Online disinformation has also exacerbated conflict. In South Sudan, the UN reports that social media ‘has been used by partisans on all sides, including some senior government officials, to exaggerate incidents, spread falsehoods and veiled threats, or post outright messages of incitement’ (UN Security Council, 2016: 10). In one instance, a false news story, published on the website, stated that a general was planning to ‘massacre Equatorians’. The story spread through WhatsApp, YouTube and Facebook as well as offline networks, and was used ‘to mobilize others to take up arms to counter the “attack”’ (Reeves, 2017; see also Lynch, 2017).

Finally, false news has made it more difficult for relief organisations to operate. Organisations working with migrants in the Mediterranean, for example, have been targeted in fake-news attacks (Magee, 2018). Sean Ryan, Director of Media at Save the Children, describes his organisation’s experience:

In the Mediterranean our search and rescue operations have been falsely accused of colluding with traffickers. It started as a report in the Italian media and then Defend Europe, the far-right group, hired their own boat to try and stop what we were doing. Breitbart released a video which purported to prove our collusion with traffickers but showed nothing of the kind. We had to fight this propaganda without many resources…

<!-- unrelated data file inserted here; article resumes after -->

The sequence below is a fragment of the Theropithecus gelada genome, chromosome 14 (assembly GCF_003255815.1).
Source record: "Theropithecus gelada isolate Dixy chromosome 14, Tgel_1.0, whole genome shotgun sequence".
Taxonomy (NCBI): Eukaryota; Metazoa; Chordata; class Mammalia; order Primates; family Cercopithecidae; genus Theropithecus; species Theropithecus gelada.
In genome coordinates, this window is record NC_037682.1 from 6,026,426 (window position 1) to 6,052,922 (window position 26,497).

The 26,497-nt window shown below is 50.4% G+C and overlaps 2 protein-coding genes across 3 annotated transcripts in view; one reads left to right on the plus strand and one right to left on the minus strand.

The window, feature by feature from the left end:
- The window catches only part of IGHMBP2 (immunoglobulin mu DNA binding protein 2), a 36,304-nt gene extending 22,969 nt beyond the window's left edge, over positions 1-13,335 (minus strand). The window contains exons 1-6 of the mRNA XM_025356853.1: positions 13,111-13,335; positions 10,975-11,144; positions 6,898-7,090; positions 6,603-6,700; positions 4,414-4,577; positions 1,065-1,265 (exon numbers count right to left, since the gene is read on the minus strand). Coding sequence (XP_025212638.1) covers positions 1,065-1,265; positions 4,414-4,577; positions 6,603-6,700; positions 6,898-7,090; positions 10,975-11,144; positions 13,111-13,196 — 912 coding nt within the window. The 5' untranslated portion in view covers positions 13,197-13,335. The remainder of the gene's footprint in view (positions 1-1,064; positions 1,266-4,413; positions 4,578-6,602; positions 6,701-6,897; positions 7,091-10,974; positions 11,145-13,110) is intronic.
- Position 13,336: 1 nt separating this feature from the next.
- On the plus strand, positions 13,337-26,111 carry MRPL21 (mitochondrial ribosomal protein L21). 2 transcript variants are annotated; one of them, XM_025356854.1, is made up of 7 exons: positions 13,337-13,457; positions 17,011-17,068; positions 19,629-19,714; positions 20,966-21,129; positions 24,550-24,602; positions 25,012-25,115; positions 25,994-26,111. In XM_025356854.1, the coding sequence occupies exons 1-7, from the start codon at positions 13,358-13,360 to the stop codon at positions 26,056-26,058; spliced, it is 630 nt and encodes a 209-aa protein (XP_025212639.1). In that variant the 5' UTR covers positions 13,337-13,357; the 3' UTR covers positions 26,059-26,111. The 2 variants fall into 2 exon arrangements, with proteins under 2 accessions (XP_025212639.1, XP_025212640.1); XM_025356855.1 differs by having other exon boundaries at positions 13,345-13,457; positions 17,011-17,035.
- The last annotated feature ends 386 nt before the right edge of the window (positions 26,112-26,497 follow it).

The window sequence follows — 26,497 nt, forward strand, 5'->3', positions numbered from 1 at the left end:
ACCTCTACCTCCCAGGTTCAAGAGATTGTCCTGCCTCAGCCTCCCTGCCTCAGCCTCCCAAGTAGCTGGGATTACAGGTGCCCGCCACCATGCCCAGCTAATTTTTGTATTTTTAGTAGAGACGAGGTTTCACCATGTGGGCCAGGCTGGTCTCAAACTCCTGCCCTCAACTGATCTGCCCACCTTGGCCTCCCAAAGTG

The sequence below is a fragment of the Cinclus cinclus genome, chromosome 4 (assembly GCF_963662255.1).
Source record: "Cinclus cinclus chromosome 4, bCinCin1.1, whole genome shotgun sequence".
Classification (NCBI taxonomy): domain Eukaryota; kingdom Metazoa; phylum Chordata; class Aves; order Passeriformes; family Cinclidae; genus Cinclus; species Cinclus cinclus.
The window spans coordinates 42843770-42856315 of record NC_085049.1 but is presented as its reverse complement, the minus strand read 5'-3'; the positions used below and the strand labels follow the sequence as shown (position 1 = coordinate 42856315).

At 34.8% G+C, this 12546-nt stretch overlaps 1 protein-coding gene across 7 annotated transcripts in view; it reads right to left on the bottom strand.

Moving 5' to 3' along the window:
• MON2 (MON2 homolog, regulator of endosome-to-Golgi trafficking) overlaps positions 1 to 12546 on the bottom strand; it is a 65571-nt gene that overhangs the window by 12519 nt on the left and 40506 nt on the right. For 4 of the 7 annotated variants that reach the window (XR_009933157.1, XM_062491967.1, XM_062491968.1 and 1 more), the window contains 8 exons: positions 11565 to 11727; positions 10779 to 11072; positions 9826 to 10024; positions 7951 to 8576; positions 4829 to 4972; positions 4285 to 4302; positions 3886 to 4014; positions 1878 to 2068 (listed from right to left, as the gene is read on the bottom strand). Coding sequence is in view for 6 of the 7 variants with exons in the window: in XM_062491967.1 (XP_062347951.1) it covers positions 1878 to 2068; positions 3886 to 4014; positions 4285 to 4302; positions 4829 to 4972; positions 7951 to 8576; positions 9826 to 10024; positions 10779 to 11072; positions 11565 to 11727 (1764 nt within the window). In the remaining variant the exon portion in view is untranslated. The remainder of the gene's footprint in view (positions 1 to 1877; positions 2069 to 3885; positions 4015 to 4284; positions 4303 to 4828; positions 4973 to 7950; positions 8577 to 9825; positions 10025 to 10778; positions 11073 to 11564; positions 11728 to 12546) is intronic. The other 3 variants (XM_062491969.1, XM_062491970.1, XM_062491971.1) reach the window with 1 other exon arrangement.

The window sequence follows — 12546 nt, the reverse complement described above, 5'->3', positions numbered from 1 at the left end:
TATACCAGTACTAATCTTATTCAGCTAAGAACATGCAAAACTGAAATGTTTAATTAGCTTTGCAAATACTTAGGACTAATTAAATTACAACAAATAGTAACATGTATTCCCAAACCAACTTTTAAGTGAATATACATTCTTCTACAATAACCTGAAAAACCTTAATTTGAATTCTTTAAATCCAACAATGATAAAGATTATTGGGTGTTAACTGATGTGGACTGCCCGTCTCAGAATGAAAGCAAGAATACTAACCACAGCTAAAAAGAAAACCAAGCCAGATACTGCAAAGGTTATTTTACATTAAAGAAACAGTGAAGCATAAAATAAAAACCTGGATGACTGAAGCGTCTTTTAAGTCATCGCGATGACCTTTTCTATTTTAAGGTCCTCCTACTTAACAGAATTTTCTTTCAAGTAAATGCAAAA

(cited in ibid.: 8)

These allegations suck up valuable resources, not least by requiring public-relations and legal responses. More importantly, they can feed into and foster an anti-migrant climate and increase mistrust towards NGOs and their interventions.

In addition to these short-term consequences, disinformation may have a profound long-term impact by undermining the trust that citizens place in all sources of information. Research shows that audiences are confused and concerned about disinformation, and they struggle to know which sources of news to trust. A 2018 Pew Centre study found that 42 per cent of Americans believe the news media ‘fabricate stories frequently’ (Guess et al., 2018). And America is not exceptional. The Reuters Digital News Report 2018, which surveyed more than 70,000 people around the world, found that over half (54 per cent) of respondents were concerned about their ability to distinguish real and fake information on the internet. Similarly, the 2018 Edelman Trust Barometer, which surveyed more than 30,000 people in 28 countries, found a remarkable 59 per cent support the phrase ‘I am not sure what is true and what is not’ (Edelman, 2018).